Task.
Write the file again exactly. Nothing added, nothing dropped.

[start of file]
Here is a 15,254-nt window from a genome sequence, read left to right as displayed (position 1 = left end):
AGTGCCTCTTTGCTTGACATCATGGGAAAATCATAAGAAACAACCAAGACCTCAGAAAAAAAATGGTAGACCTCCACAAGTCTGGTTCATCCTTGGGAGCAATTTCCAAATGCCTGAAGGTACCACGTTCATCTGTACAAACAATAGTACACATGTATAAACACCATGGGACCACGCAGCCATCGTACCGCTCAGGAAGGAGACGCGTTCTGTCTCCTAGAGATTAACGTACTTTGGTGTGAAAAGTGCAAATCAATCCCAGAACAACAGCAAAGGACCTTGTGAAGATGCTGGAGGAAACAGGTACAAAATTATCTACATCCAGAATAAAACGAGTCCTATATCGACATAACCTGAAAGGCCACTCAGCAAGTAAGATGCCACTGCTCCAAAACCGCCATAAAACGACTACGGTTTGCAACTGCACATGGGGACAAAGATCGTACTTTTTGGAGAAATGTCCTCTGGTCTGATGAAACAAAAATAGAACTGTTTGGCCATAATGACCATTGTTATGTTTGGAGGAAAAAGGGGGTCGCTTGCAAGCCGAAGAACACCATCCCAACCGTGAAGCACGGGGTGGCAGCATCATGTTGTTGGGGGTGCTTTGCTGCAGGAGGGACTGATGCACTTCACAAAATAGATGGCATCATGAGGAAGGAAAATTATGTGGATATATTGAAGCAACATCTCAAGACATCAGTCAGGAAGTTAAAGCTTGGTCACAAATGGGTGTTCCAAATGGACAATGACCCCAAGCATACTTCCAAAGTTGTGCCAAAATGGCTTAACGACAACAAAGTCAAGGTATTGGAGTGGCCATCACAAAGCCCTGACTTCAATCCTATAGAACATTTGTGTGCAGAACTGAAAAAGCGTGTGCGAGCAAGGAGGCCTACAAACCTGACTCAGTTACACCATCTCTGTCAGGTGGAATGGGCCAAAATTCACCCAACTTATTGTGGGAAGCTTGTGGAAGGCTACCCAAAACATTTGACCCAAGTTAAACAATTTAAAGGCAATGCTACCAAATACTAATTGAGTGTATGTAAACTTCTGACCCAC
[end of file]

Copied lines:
Here is a 15,254-nt window from a genome sequence, read left to right as displayed (position 1 = left end):
AGTGCCTCTTTGCTTGACATCATGGGAAAATCATAAGAAACAACCAAGACCTCAGAAAAAAAATGGTAGACCTCCACAAGTCTGGTTCATCCTTGGGAGCAATTTCCAAATGCCTGAAGGTACCACGTTCATCTGTACAAACAATAGTACACATGTATAAACACCATGGGACCACGCAGCCATCGTACCGCTCAGGAAGGAGACGCGTTCTGTCTCCTAGAGATTAACGTACTTTGGTGTGAAAAGTGCAAATCAATCCCAGAACAACAGCAAAGGACCTTGTGAAGATGCTGGAGGAAACAGGTACAAAATTATCTACATCCAGAATAAAACGAGTCCTATATCGACATAACCTGAAAGGCCACTCAGCAAGTAAGATGCCACTGCTCCAAAACCGCCATAAAACGACTACGGTTTGCAACTGCACATGGGGACAAAGATCGTACTTTTTGGAGAAATGTCCTCTGGTCTGATGAAACAAAAATAGAACTGTTTGGCCATAATGACCATTGTTATGTTTGGAGGAAAAAGGGGGTCGCTTGCAAGCCGAAGAACACCATCCCAACCGTGAAGCACGGGGTGGCAGCATCATGTTGTTGGGGGTGCTTTGCTGCAGGAGGGACTGATGCACTTCACAAAATAGATGGCATCATGAGGAAGGAAAATTATGTGGATATATTGAAGCAACATCTCAAGACATCAGTCAGGAAGTTAAAGCTTGGTCACAAATGGGTGTTCCAAATGGACAATGACCCCAAGCATACTTCCAAAGTTGTGCCAAAATGGCTTAACGACAACAAAGTCAAGGTATTGGAGTGGCCATCACAAAGCCCTGACTTCAATCCTATAGAACATTTGTGTGCAGAACTGAAAAAGCGTGTGCGAGCAAGGAGGCCTACAAACCTGACTCAGTTACACCATCTCTGTCAGGTGGAATGGGCCAAAATTCACCCAACTTATTGTGGGAAGCTTGTGGAAGGCTACCCAAAACATTTGACCCAAGTTAAACAATTTAAAGGCAATGCTACCAAATACTAATTGAGTGTATGTAAACTTCTGACCCAC